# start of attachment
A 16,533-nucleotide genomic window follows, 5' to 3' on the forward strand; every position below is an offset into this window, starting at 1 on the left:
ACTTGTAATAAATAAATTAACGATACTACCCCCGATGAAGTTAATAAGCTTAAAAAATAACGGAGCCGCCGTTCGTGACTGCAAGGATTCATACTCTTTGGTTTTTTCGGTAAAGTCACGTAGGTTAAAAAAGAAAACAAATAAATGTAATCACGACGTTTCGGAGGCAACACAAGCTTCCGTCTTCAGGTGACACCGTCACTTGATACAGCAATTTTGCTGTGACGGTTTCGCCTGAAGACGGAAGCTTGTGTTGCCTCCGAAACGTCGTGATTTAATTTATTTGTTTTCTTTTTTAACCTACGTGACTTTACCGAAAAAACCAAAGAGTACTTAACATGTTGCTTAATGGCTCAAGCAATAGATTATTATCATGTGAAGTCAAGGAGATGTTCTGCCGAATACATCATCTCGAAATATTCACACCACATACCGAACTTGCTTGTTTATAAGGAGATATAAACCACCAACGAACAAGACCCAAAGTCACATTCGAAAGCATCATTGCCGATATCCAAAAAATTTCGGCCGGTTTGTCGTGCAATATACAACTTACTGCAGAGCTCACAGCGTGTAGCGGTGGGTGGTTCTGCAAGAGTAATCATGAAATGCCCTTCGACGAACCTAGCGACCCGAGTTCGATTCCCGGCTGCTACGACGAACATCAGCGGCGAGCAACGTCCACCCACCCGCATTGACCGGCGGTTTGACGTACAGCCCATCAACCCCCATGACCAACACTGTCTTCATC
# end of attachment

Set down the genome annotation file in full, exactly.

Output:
A 16,533-nucleotide genomic window follows, 5' to 3' on the forward strand; every position below is an offset into this window, starting at 1 on the left:
ACTTGTAATAAATAAATTAACGATACTACCCCCGATGAAGTTAATAAGCTTAAAAAATAACGGAGCCGCCGTTCGTGACTGCAAGGATTCATACTCTTTGGTTTTTTCGGTAAAGTCACGTAGGTTAAAAAAGAAAACAAATAAATGTAATCACGACGTTTCGGAGGCAACACAAGCTTCCGTCTTCAGGTGACACCGTCACTTGATACAGCAATTTTGCTGTGACGGTTTCGCCTGAAGACGGAAGCTTGTGTTGCCTCCGAAACGTCGTGATTTAATTTATTTGTTTTCTTTTTTAACCTACGTGACTTTACCGAAAAAACCAAAGAGTACTTAACATGTTGCTTAATGGCTCAAGCAATAGATTATTATCATGTGAAGTCAAGGAGATGTTCTGCCGAATACATCATCTCGAAATATTCACACCACATACCGAACTTGCTTGTTTATAAGGAGATATAAACCACCAACGAACAAGACCCAAAGTCACATTCGAAAGCATCATTGCCGATATCCAAAAAATTTCGGCCGGTTTGTCGTGCAATATACAACTTACTGCAGAGCTCACAGCGTGTAGCGGTGGGTGGTTCTGCAAGAGTAATCATGAAATGCCCTTCGACGAACCTAGCGACCCGAGTTCGATTCCCGGCTGCTACGACGAACATCAGCGGCGAGCAACGTCCACCCACCCGCATTGACCGGCGGTTTGACGTACAGCCCATCAACCCCCATGACCAACACTGTCTTCATC